Indeed, patent applications have been filed globally for tokamak designs and other reactor systems currently used for nuclear fusion. A number of patents have also been filed by nuclear fusion companies in the UK for technologies such as superconducting magnets, which have application in other sectors.
The increase in private sector funding may result in an increase in patent filings as innovation accelerates and companies seek to protect their developments.
Patent filings are expected to be targeted in jurisdictions where competitors are most likely to be located. This will include the usual suspects of the US, EU, Japan, China and South Korea, where the vast majority of renewable energy patents are currently held.
Reports have suggested that currently Chinese entities lead the world in fusion-related patent filings, followed by companies based in the US, UK and Japan.
That being said, it should be noted that Chinese entities file the most patent applications in the world, with the World Intellectual Property Organization finding in its 2022 roundup that Chinese filers accounted for 46.6% of the world’s total patent applications that year (as well as over half of all global industrial design and trade mark filings).
Global co-operation or national self-interest?
Given the scale of the challenge that nuclear fusion presents, and the potential benefits it has for humanity, fusion research has been the subject of international co-operation. This is best typified by the 35 nations working together at ITER to construct what is intended to be the world’s largest tokamak.
Whilst the UK’s 2021 Green Paper noted that “the realisation of fusion energy will require continued collaboration”, this comes following Brexit and the UK’s decision not to associate with the EU’s European Atomic Energy Community (“Euratom”) Research and Training programme (despite rejoining the EU’s Horizon science programme).
Euratom funds nuclear fusion research across the EU, including in particular a consortium of national fusion research institutes called EUROfusion.
International co-operation in this area seems desirable, however, there is also the potential for something of a fusion “arms race”.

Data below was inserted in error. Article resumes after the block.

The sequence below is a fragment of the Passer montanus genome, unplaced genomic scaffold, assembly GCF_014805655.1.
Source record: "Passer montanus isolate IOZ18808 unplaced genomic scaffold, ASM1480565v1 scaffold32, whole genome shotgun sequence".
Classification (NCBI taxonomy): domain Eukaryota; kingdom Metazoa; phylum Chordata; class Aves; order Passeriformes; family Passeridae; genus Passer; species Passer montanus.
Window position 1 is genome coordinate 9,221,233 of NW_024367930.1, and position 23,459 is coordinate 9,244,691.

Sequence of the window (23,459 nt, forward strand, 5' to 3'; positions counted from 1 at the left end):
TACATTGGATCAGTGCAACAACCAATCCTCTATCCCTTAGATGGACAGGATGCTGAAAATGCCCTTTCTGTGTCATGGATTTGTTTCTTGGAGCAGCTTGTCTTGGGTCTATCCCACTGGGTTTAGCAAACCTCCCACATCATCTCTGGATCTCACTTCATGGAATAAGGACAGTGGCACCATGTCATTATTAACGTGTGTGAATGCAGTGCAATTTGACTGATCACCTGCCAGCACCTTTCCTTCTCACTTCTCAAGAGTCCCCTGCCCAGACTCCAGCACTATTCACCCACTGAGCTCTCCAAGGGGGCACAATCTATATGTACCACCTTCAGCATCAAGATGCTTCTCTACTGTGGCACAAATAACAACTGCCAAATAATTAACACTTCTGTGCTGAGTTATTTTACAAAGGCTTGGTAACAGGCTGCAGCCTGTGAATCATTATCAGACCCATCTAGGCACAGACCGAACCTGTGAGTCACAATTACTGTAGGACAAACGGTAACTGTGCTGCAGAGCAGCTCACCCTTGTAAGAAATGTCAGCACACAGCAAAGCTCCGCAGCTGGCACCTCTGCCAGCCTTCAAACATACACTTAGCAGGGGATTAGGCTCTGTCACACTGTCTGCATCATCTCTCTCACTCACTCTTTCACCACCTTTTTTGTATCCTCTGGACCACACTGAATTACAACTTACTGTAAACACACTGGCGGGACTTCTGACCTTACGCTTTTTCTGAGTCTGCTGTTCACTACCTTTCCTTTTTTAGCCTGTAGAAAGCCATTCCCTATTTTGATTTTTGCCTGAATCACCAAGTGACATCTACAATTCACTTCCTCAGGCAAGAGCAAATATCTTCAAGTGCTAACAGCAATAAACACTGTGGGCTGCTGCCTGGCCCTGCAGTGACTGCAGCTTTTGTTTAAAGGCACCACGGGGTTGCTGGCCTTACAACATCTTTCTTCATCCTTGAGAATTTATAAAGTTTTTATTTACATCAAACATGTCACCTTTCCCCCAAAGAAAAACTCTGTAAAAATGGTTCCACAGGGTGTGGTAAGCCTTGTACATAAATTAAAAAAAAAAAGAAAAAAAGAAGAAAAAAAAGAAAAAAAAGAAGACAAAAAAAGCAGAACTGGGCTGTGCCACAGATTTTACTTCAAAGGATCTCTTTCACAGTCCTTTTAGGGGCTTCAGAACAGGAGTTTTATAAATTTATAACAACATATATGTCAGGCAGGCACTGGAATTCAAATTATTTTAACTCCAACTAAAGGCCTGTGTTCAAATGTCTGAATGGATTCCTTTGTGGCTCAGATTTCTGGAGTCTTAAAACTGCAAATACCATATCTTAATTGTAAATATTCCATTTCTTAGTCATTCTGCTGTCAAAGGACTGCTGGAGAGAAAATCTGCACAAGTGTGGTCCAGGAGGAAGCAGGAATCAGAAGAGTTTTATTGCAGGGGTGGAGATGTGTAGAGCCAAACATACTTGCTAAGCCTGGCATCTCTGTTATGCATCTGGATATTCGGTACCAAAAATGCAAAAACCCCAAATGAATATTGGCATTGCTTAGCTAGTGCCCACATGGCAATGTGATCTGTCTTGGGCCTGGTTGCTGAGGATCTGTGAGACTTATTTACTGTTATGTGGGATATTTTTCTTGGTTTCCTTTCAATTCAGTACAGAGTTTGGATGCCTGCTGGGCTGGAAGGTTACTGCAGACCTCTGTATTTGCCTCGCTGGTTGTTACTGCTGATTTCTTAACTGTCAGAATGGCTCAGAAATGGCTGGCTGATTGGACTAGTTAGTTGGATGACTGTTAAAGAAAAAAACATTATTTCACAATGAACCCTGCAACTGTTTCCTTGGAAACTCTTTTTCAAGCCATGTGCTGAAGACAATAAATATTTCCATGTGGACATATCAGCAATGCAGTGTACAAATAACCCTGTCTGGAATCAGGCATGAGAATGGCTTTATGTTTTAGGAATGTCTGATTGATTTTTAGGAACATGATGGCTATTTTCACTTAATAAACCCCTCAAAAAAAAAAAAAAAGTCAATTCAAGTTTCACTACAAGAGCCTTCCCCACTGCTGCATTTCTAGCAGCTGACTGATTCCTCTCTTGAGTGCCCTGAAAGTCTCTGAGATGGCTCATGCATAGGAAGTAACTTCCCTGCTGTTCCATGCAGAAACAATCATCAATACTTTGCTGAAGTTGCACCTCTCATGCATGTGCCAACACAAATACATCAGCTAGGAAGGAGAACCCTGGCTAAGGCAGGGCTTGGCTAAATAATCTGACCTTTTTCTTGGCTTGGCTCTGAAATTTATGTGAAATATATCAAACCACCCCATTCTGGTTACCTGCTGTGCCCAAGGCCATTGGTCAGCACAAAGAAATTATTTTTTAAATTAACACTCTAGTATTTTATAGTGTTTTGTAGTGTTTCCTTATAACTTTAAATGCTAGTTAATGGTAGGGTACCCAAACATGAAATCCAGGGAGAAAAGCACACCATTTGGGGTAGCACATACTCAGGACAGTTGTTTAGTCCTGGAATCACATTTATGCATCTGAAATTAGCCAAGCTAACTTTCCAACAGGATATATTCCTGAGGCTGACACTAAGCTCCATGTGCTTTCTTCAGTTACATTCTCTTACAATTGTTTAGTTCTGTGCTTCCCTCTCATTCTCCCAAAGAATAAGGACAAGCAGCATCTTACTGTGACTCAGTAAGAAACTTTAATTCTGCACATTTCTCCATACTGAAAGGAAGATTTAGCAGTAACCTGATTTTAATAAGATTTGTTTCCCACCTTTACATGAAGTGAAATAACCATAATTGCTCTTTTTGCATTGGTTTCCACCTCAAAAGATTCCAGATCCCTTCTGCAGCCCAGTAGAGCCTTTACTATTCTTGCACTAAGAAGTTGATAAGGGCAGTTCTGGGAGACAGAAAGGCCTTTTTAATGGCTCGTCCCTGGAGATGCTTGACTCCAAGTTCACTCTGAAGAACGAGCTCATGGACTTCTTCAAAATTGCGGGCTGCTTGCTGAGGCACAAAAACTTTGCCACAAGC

In the current geopolitical climate, and given the potential value of fusion power to nation states, there is a real risk that some countries may choose to prioritise self-interest over international co-operation.
In such circumstances, it may be that particularly valuable inventions are not disclosed in patent applications, but are instead kept as closely guarded secrets. Indeed, countries like China have included nuclear fusion under state secrecy laws to limit access to the technology. Further moves in this direction might be expected in other countries.
In addition, patents which relate to nuclear fusion may test the international status quo where intellectual property originating from foreign countries is respected in much the same way as that which has originated at home.
If fundamental patents originating from a Chinese entity are seen to be preventing US or European industry from competing with Chinese businesses to generate fusion power (or vice versa), it seems likely that countries will find ways to ensure that “foreign intellectual property” does not stand in the way of national interests.
It is still too early to judge if and when nuclear fusion will become a viable energy source. However, as the technology develops, we can expect to see continued waves of funding from both public and private sources. This funding will secure not only experimental research, but also protection for key intellectual property rights.
The article is co-authored by Tom Oliver, Partner at Powell Gilbert